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Old May 24, 12, 8:33 am
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Originally Posted by steve_w View Post


Nice one.
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Old May 24, 12, 8:38 am
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Originally Posted by henkybaby View Post
I definitely have too many. I will try to spread the love over a couple of days...
I thought they were supposed to be BA related?
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Old May 24, 12, 8:39 am
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Originally Posted by HIDDY View Post
I thought they were supposed to be BA related?
Ah, missed that. Well, in most cases BA got me to the region. Will that suffice?


Taken from Comair (JNB-CPT)

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Old May 24, 12, 8:43 am
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Originally Posted by henkybaby View Post
Ah, missed that. Well, in most cases BA got me to the region. Will that suffice?
Oh well then I'll start looking out my selection of cloud pictures from the top of Ben Dorain.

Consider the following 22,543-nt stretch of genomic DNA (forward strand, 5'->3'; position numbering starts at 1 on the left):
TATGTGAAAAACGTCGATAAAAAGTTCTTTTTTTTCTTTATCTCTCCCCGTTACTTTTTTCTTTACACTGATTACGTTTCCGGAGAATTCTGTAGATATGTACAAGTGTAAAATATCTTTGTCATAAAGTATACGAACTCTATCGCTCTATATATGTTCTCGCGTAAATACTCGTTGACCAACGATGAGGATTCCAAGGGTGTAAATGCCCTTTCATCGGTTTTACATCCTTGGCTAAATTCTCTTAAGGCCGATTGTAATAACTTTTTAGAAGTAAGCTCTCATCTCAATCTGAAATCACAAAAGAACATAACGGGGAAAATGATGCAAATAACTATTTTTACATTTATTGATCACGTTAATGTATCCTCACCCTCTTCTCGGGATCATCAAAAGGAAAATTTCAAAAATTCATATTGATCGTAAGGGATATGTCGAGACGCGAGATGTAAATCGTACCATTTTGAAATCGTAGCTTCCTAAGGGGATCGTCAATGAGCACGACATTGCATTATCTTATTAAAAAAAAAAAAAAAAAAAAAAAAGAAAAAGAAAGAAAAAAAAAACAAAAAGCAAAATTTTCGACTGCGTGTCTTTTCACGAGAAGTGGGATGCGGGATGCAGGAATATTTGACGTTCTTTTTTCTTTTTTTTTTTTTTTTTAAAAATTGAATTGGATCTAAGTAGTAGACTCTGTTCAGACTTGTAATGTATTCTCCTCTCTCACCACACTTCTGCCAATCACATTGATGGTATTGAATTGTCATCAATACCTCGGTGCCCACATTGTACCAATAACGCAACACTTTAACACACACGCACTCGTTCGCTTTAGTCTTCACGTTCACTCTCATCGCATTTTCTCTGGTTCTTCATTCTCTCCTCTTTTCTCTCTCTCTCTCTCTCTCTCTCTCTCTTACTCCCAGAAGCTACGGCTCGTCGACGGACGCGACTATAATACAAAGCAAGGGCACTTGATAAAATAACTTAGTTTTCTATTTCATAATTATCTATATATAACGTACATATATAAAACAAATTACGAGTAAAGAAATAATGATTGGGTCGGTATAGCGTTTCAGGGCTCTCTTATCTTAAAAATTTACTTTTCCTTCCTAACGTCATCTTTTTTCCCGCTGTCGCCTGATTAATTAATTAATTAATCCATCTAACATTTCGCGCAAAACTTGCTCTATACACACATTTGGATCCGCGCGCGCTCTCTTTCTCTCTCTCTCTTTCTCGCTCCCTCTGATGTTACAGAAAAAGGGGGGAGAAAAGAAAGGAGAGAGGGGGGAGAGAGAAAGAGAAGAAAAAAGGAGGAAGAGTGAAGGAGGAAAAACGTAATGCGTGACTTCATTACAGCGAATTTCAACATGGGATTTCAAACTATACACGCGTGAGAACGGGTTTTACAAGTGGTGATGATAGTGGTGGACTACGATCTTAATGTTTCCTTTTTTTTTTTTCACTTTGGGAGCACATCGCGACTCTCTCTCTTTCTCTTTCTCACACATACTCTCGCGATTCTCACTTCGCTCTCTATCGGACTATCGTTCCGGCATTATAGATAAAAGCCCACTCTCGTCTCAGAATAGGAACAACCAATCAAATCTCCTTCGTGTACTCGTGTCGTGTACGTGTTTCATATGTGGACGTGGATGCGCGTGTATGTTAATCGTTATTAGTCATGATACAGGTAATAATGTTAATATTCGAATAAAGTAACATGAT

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Old May 24, 12, 9:28 am
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Originally Posted by HIDDY View Post
Oh well then I'll start looking out my selection of cloud pictures from the top of Ben Dorain.
Funnt that, I was looking at some old photos for clouds with different formations too!. Some cracking pics so far. Well done BotB for starting this
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Old May 24, 12, 9:59 am
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Part of my job is looking at clouds (from above, with satellites) and so this thread seems pretty interesting. Keep it up, guys!
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Old May 24, 12, 12:48 pm
  #26  
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Originally Posted by henkybaby View Post
Somewhere in New Zealand

This one reminds me of an Edvard Munch picture.


Great explanation, BotB. I've always wondered why the weather doesn't just reach an equilibrium - now I know why.
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Old May 24, 12, 2:50 pm
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Originally Posted by Prospero View Post
I recently found myself cloudstruck by these tower formations


20.05.12 BA0233 East of Moscow
I think I have learnt something about myself. I went "ohhh, a rude cloud"!
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Old May 24, 12, 3:15 pm
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Originally Posted by henkybaby View Post

Originally Posted by steve_w View Post